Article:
• It is the province of knowledge to speak, and it is the privilege of wisdom to listen.
  • No families take so little medicine as those of doctors, except those of apothecaries.
  • A woman never forgets her sex. She would rather talk with a man than an angel, any day.
  • See how he throws his baited lines about,/And plays his men as anglers play their trout.
  • Do not be bullied out of your common sense by the specialist; two to one, he is a pedant.
  • Chicago sounds rough to the maker of verse. One comfort we have – Cincinnati sounds worse.
  • Sweet is the scene where genial friendship plays the pleasing game of interchanging praise.
  • Yes, child of suffering, thou may’st well be sure He who ordained the Sabbath loves the poor!
  • The world’s great men have not commonly been great scholars, nor its great scholars great men.
  • Every library should try to be complete on something, if it were only the history of pinheads.
  • The sound of a kiss is not so loud as that of a cannon, but its echo lasts a great deal longer.
  • To be seventy years young is sometimes far more cheerful and hopeful than to be forty years old.
  • A person is always startled when he hears himself seriously called an old man for the first time.
  • Youth fades, love droops, the leaves of friendship fall; A mother’s secret hope outlives them all.
  • The mind of a bigot to the pupil of the eye; the more light you pour on it, the more it contracts.
  • The very aim and end of our institutions is just this: that we may think what we like and say what we think.
  • Life as we call it, is nothing but the edge of the boundless ocean of existence when it comes upon soundings.
  • Fresh air is good if you do not take too much of it; most of the achievements and pleasures of life are in bad air.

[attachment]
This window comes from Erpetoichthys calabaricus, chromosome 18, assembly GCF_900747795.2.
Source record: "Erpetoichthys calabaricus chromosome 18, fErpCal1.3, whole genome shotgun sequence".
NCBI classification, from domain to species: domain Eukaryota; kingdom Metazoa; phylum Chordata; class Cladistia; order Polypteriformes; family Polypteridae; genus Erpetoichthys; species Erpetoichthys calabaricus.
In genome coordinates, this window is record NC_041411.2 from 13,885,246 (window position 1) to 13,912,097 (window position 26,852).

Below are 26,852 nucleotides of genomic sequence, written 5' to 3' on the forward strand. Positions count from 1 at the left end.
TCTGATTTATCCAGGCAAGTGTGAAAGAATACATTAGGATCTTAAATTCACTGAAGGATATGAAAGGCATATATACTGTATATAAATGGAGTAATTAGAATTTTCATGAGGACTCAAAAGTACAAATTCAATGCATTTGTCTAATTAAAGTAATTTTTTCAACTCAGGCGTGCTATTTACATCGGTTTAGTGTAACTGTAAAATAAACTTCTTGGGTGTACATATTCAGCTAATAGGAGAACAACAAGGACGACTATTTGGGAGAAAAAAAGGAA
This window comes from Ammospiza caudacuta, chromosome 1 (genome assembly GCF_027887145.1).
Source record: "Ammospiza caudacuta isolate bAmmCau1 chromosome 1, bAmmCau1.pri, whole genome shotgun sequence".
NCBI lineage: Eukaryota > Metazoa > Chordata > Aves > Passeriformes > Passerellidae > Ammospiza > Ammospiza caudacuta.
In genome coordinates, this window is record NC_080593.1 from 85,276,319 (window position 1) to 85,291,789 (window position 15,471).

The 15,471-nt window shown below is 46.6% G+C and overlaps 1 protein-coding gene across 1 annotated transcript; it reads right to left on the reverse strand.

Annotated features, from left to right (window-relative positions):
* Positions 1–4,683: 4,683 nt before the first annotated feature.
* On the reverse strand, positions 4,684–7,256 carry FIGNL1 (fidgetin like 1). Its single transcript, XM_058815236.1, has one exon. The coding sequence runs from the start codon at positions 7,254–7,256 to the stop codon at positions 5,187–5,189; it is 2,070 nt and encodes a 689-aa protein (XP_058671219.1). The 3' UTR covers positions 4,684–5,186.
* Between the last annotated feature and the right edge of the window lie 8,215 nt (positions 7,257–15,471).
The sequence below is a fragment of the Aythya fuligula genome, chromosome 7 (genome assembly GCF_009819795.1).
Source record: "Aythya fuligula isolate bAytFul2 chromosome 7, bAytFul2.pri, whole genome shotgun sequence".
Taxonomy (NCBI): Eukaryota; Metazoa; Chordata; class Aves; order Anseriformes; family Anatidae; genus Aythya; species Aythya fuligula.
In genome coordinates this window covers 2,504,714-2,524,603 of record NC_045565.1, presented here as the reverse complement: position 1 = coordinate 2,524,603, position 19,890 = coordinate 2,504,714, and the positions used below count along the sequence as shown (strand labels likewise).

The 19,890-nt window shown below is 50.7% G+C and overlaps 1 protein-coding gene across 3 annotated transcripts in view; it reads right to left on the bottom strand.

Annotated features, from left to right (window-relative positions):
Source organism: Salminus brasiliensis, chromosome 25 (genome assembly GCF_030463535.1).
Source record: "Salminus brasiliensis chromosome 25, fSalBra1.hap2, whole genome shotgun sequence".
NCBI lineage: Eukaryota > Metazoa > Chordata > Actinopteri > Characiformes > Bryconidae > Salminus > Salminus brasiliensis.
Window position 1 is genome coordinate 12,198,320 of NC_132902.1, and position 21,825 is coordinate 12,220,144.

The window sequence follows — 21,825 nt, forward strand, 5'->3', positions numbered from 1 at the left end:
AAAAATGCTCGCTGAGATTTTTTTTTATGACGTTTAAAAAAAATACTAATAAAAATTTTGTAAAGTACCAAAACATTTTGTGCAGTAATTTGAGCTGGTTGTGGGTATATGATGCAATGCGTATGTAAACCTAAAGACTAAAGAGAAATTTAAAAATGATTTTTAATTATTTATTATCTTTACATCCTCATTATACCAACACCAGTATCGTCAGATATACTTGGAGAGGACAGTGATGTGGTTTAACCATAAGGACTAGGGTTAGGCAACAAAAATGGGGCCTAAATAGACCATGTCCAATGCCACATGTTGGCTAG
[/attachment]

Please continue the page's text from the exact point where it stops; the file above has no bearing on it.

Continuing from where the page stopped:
• Trouble makes us one with every human being in the world – and unless we touch others, we’re out of touch with life.
  • People who honestly mean to be true really contradict themselves much more rarely than those who try to be ‘consistent’.
  • To reach a port we must sail, sometimes with the wind, and sometimes against it. But we must not drift or lie at anchor.
  • The man who is always worrying about whether or not his soul would be damned generally has a soul that isn’t worth a damn.
  • Love is the master-key that opens the gates of happiness, of hatred, of jealousy, and, most easily of all, the gate of fear.
  • A man may fulfill the object of his existence by asking a question he cannot answer, and attempting a task he cannot achieve.
  • I like children; I like ’em, and I respect ’em. Pretty much all the honest truth-telling there is in the world is done by them.
  • There is no friend like an old friend who has shared our morning days, no greeting like his welcome, no homage like his praise.
  • Don’t you stay at home of evenings? Don’t you love a cushioned seat in a corner, by the fireside, with your slippers on your feet?
  • Most people are willing to take the Sermon on the Mount as a flag to sail under, but few will use it as a rudder by which to steer.
  • I hate facts. I always say the chief end of man is to form general propositions – adding that no general proposition is worth a damn.
  • Memories, imagination, old sentiments, and associations are more readily reached through the sense of smell than through any other channel.
  • The books we read should be chosen with great care, that they may be, as an Egyptian king wrote over his library,’The medicines of the soul.
  • A few can touch the magic string, and noisy fame is proud to win them: Alas for those that never sing, but die with all their music in them!